This is how the leaders are


When eight-year-old Martha Kennedy Morales ran for class president and lost – by a single vote – to a popular boy, it resonated with someone who’d had a very similar experience.

That would be Hillary Rodham Clinton, who lost the so-called popular vote (which veteran MSNBC host Lawrence O’Donnell constantly reminds his audience is, in most other countries, simply “the vote”) by a mere 3 million, to a more popular boy back in 2016.

Recognising a kindred spirit, the former presidential candidate penned a personal letter to Martha.

“As I know too well, it’s not easy when you stand up and put yourself in contention for a role that’s only been sought by boys,” Clinton wrote, according to The Washington Post. “The most important thing is that you fought for what you believed in, and that is always worth it.”

Martha had decided to run in her combined class of third- and fourth-graders during a study unit on US government, against a “popular fourth-grade boy,” The Washington Post said. Six of the ballots were rendered invalid because they were not correctly filled out, and when all the eligible votes had been counted, the boy garnered one more, making Martha vice president.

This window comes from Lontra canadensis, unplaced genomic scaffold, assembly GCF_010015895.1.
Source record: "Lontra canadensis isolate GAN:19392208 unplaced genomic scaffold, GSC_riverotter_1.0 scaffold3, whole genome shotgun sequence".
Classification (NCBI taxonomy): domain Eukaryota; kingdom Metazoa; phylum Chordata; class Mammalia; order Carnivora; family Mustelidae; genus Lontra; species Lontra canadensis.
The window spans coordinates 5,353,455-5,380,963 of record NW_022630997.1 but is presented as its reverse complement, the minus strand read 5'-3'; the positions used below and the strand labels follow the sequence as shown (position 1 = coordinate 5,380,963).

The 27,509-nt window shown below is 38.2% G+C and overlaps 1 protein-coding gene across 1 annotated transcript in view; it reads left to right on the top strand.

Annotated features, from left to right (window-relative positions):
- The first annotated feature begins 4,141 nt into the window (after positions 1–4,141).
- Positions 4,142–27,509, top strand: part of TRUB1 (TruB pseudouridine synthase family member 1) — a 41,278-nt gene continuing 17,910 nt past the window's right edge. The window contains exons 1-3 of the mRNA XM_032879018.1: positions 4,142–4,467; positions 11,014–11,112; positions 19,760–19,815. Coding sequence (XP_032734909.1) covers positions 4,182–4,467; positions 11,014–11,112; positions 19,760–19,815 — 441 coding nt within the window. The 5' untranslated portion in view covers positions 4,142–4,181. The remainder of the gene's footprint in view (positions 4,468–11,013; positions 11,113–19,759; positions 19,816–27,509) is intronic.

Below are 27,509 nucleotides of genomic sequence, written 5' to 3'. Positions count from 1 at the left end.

But the last thing she expected was a note from the first woman ever to be nominated by a major political party for the office of President. Running against Donald Trump, Clinton lost the 2016 election after a contentious campaign.

"It was really touching to know that Hillary Clinton herself sent me a letter," Martha told CNN. "That doesn't happen every day."